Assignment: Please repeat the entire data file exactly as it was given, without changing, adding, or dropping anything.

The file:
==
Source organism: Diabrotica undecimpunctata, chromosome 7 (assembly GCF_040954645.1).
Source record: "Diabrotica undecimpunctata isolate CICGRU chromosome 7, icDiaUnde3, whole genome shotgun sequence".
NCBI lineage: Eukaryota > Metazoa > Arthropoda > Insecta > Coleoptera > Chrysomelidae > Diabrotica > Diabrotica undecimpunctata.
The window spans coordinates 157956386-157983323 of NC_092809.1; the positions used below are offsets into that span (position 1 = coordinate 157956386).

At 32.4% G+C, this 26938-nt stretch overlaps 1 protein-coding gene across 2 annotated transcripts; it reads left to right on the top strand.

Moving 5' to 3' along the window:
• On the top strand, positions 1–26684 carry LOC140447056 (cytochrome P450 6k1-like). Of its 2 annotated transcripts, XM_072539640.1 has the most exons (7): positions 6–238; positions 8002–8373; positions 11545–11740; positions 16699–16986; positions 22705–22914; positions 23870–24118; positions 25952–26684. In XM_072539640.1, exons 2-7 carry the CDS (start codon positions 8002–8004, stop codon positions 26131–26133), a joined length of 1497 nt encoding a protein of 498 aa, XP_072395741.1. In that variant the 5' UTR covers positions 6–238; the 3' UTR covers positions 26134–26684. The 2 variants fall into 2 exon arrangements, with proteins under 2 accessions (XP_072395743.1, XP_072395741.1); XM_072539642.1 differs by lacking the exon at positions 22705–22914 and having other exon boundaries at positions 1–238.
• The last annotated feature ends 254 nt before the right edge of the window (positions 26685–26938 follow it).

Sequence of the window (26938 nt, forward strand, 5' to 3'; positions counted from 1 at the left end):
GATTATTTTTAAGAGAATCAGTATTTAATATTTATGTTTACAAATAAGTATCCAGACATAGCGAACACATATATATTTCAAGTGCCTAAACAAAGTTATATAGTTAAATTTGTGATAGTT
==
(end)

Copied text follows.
Source organism: Diabrotica undecimpunctata, chromosome 7 (assembly GCF_040954645.1).
Source record: "Diabrotica undecimpunctata isolate CICGRU chromosome 7, icDiaUnde3, whole genome shotgun sequence".
NCBI lineage: Eukaryota > Metazoa > Arthropoda > Insecta > Coleoptera > Chrysomelidae > Diabrotica > Diabrotica undecimpunctata.
The window spans coordinates 157956386-157983323 of NC_092809.1; the positions used below are offsets into that span (position 1 = coordinate 157956386).

At 32.4% G+C, this 26938-nt stretch overlaps 1 protein-coding gene across 2 annotated transcripts; it reads left to right on the top strand.

Moving 5' to 3' along the window:
• On the top strand, positions 1–26684 carry LOC140447056 (cytochrome P450 6k1-like). Of its 2 annotated transcripts, XM_072539640.1 has the most exons (7): positions 6–238; positions 8002–8373; positions 11545–11740; positions 16699–16986; positions 22705–22914; positions 23870–24118; positions 25952–26684. In XM_072539640.1, exons 2-7 carry the CDS (start codon positions 8002–8004, stop codon positions 26131–26133), a joined length of 1497 nt encoding a protein of 498 aa, XP_072395741.1. In that variant the 5' UTR covers positions 6–238; the 3' UTR covers positions 26134–26684. The 2 variants fall into 2 exon arrangements, with proteins under 2 accessions (XP_072395743.1, XP_072395741.1); XM_072539642.1 differs by lacking the exon at positions 22705–22914 and having other exon boundaries at positions 1–238.
• The last annotated feature ends 254 nt before the right edge of the window (positions 26685–26938 follow it).

Sequence of the window (26938 nt, forward strand, 5' to 3'; positions counted from 1 at the left end):
GATTATTTTTAAGAGAATCAGTATTTAATATTTATGTTTACAAATAAGTATCCAGACATAGCGAACACATATATATTTCAAGTGCCTAAACAAAGTTATATAGTTAAATTTGTGATAGTT